Tuesday, November 30, 2010

The Paradoxical Commandments, by Dr. Kent M. Keith




People are illogical, unreasonable, and self-centered.


Love them anyway.


If you do good, people will accuse you of selfish ulterior motives.


Do good anyway.


If you are successful, you will win false friends and true enemies.


Succeed anyway.


The good you do today will be forgotten tomorrow.


Do good anyway.


Honesty and frankness make you vulnerable.


Be honest and frank anyway.


The biggest men and women with the biggest ideas can be shot down by the smallest men and women with the smallest minds.


Think big anyway.


People favor underdogs but follow only top dogs.


Fight for a few underdogs anyway.


What you spend years building may be destroyed overnight.


Build anyway.


People really need help but may attack you if you do help them.


Help people anyway.


Give the world the best you have and you'll get kicked in the teeth.


Give the world the best you have anyway.

Monday, November 29, 2010

Party On



STM and I were in the living room putting together our new IKEA love seat. You gotta love a store that sells love seats in a box and whose instructions have zero words. We spent much of the long weekend re-arranging and building furniture, and getting decorated for Christmas. Our dining room is now a cute family room off the kitchen. We had it this way years ago and then got conventional and made it back into a dining room. Thing is, we don't dine.

Now the room you walk into when you enter the house is the dining room. Weird, you say? Yes. We are weird. For years I've fought the floor plan of this house and the non-conformity of my husband. Now, slowly, I'm learning to surrender. I'm lucky to have a house with so much flexibility, I tell myself. And it's true. It's the If You Give a Mouse a Cookie syndrome, as my friend, Susan would say. You know the children's book where the mouse asks for a cookie, then needs a glass of milk, and, and, and and pretty soon nothing is as it once was just because the mouse wanted a little cookie. Same thing. Moved the denim furniture into the new "family room," moved the dining room table into the old entry space, needed something for the spot in the living room from whence we stole the denim stuff. You get it.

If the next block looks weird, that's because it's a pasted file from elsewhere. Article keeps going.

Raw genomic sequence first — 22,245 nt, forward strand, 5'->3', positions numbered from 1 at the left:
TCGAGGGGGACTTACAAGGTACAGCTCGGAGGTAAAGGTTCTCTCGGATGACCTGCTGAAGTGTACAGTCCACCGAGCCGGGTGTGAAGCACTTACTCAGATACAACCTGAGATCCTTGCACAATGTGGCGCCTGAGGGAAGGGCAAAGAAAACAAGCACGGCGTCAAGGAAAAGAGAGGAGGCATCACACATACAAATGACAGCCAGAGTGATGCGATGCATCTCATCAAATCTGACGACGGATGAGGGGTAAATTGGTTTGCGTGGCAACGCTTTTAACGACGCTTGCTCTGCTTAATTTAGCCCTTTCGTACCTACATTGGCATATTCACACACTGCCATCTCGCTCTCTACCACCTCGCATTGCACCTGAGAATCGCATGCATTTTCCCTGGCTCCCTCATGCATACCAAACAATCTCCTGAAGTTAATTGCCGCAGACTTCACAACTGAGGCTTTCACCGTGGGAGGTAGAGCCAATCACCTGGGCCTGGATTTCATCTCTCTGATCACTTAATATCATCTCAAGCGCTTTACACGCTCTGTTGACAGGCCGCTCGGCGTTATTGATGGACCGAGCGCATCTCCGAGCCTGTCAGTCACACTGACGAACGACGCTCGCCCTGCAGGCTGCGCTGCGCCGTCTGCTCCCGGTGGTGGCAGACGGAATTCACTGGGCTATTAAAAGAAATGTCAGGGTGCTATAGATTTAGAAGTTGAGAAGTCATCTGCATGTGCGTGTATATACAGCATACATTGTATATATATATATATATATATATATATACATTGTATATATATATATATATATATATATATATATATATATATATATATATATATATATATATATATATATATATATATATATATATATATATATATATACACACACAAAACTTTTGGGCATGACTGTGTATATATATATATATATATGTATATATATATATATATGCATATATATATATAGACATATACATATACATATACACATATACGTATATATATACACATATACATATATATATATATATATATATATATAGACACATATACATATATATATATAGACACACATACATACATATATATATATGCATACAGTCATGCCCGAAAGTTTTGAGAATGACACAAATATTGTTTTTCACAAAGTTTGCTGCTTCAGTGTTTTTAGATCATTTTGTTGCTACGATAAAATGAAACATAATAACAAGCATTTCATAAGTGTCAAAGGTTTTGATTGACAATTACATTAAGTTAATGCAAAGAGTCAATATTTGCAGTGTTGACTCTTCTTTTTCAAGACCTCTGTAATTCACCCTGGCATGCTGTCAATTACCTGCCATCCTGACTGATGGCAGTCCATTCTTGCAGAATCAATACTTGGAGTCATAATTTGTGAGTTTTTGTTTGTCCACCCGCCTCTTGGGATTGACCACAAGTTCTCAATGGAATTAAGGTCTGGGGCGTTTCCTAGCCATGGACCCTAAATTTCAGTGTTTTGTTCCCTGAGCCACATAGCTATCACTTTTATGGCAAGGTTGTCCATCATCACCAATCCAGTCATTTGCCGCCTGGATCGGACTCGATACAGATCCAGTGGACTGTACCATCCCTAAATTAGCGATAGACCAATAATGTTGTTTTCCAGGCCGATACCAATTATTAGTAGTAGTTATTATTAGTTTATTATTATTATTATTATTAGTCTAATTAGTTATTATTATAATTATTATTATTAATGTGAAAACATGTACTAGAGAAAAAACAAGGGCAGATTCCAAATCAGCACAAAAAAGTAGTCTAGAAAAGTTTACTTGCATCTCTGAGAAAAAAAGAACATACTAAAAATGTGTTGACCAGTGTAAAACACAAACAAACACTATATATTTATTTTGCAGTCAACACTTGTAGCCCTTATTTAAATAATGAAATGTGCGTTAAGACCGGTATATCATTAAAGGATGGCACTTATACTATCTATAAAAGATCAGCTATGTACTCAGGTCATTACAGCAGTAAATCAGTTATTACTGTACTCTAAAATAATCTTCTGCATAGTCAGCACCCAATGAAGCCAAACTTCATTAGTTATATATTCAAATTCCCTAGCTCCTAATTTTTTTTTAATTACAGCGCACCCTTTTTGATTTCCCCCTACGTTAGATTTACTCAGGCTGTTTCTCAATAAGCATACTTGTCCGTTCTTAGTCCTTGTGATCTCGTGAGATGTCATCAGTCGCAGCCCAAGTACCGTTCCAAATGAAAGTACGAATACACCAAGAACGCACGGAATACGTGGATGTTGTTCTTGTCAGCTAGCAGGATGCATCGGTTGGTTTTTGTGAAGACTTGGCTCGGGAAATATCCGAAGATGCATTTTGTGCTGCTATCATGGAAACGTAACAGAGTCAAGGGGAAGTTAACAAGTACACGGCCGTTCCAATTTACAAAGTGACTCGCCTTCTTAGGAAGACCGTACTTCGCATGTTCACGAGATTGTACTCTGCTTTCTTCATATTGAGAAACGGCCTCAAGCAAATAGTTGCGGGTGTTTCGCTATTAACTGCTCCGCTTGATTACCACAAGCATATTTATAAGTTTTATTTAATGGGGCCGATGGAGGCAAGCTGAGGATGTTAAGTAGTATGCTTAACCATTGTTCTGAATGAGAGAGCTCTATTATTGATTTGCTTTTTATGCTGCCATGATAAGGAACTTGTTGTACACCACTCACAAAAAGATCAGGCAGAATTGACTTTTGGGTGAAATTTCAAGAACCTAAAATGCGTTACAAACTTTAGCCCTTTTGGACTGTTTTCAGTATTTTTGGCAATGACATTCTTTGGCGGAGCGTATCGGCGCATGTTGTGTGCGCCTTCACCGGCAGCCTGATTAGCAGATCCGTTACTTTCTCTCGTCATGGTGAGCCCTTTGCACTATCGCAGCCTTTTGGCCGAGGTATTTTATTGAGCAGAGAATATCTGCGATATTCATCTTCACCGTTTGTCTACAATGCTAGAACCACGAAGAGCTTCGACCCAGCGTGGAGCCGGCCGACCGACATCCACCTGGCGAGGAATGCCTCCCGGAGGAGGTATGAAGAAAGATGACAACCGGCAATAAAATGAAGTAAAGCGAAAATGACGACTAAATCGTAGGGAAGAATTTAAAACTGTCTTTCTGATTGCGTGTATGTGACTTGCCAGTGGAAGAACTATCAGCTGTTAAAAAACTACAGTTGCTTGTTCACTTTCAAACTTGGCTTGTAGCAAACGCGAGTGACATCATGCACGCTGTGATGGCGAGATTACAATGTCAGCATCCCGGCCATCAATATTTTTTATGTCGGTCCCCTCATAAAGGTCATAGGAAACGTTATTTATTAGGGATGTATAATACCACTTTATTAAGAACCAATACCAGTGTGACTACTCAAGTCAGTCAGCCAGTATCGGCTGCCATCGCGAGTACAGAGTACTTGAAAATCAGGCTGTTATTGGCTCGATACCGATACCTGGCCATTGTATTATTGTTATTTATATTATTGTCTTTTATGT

Anyway.

Woohoo was out with friends and STM and I were spending a thrilling Saturday night putting together our new IKEA stuff and watching the Beavers get beat by Stanford. Rojo was pulling up college fight songs on YouTube and making really loud, annoying and repetitive guttural sounds in time with the bands, something he'd pretty much been doing for four days straight, but who's counting?

Phone rang. STM's mom. Her elderly and in very poor health sister had just passed away. We knew at Thanksgiving that she had gone into a Hospice and it was only a matter of days. Still. A huge loss for my MIL, as they were very close. They spoke every single Saturday morning on the phone, even though over 2,000 miles had separated them for years. Just that morning, in fact, my MIL had called and one of her niece's had put the phone up to her failing mother's ears and let my MIL talk to her. Makes me cry just thinking about it.

STM got off the phone and told Rojo and me, "Well, she died."

"I don't feel sorry for her," I said, "she's got to be in such a much better place, but I feel sorry for your mom and all the other people that loved her."

"Are you going to die?" Rojo asked me.

"Someday," I said, "when I'm very old."

"What about me, am I going to die?" he asked.

"Yes, when you are very old."

"But don't die without me, okay?" he said. "Let's die at the same time."

I instantly thought of a disturbing conversation I'd had with a woman that is the mother to a grown son with extreme disabilities. When she grows too old to take care of him, she plans to put them both in her cry and drive into the river. She can't bear the thought of him alone in the world without her.

I get it.

"So, do you promise you won't die without me?" Rojo persisted.

Obviously not being something I could promise, I tried diversion. "What about Daddy?"

"Daddy, too," he said, "and Flicka. We'll all die together. It'll be a PARTY!" he said, hands clapping, one leg kicking out in celebration, a huge smile across his dimpled cheeks.

* Photo from www.rosesuk.com

Sunday, November 28, 2010



May all beings have happiness, and the causes of happiness;